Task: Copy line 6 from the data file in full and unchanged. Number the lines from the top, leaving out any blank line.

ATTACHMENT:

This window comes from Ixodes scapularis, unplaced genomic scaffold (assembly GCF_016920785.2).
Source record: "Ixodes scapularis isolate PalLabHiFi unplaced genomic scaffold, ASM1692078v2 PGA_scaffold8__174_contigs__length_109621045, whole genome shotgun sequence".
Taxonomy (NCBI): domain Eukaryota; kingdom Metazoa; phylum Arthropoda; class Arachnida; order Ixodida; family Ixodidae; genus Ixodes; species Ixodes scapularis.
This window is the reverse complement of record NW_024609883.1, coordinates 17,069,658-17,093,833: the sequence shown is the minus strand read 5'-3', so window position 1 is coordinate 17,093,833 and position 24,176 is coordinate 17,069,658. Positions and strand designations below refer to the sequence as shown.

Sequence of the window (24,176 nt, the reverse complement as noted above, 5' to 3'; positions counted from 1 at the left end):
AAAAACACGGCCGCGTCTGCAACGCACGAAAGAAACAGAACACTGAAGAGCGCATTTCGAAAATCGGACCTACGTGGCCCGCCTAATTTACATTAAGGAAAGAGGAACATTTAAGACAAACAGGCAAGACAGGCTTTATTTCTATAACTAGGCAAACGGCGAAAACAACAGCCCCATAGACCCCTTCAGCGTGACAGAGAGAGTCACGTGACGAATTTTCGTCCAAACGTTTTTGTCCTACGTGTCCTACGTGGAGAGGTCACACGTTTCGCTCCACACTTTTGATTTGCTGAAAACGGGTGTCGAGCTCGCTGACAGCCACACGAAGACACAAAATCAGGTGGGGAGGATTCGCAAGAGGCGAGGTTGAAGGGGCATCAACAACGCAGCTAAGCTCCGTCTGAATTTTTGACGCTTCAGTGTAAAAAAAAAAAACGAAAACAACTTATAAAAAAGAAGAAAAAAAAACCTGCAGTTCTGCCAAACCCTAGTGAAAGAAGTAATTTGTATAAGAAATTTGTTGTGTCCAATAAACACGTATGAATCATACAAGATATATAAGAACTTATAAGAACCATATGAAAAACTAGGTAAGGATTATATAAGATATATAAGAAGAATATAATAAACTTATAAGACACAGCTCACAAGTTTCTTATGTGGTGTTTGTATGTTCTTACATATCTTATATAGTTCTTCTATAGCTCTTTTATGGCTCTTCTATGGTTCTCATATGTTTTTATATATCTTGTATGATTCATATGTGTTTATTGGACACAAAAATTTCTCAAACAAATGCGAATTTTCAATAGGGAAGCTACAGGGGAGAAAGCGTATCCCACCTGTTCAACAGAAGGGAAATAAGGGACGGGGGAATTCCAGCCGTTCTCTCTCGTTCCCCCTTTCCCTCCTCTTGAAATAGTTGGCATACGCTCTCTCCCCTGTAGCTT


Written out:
AAAAACACGGCCGCGTCTGCAACGCACGAAAGAAACAGAACACTGAAGAGCGCATTTCGAAAATCGGACCTACGTGGCCCGCCTAATTTACATTAAGGAAAGAGGAACATTTAAGACAAACAGGCAAGACAGGCTTTATTTCTATAACTAGGCAAACGGCGAAAACAACAGCCCCATAGACCCCTTCAGCGTGACAGAGAGAGTCACGTGACGAATTTTCGTCCAAACGTTTTTGTCCTACGTGTCCTACGTGGAGAGGTCACACGTTTCGCTCCACACTTTTGATTTGCTGAAAACGGGTGTCGAGCTCGCTGACAGCCACACGAAGACACAAAATCAGGTGGGGAGGATTCGCAAGAGGCGAGGTTGAAGGGGCATCAACAACGCAGCTAAGCTCCGTCTGAATTTTTGACGCTTCAGTGTAAAAAAAAAAAACGAAAACAACTTATAAAAAAGAAGAAAAAAAAACCTGCAGTTCTGCCAAACCCTAGTGAAAGAAGTAATTTGTATAAGAAATTTGTTGTGTCCAATAAACACGTATGAATCATACAAGATATATAAGAACTTATAAGAACCATATGAAAAACTAGGTAAGGATTATATAAGATATATAAGAAGAATATAATAAACTTATAAGACACAGCTCACAAGTTTCTTATGTGGTGTTTGTATGTTCTTACATATCTTATATAGTTCTTCTATAGCTCTTTTATGGCTCTTCTATGGTTCTCATATGTTTTTATATATCTTGTATGATTCATATGTGTTTATTGGACACAAAAATTTCTCAAACAAATGCGAATTTTCAATAGGGAAGCTACAGGGGAGAAAGCGTATCCCACCTGTTCAACAGAAGGGAAATAAGGGACGGGGGAATTCCAGCCGTTCTCTCTCGTTCCCCCTTTCCCTCCTCTTGAAATAGTTGGCATACGCTCTCTCCCCTGTAGCTT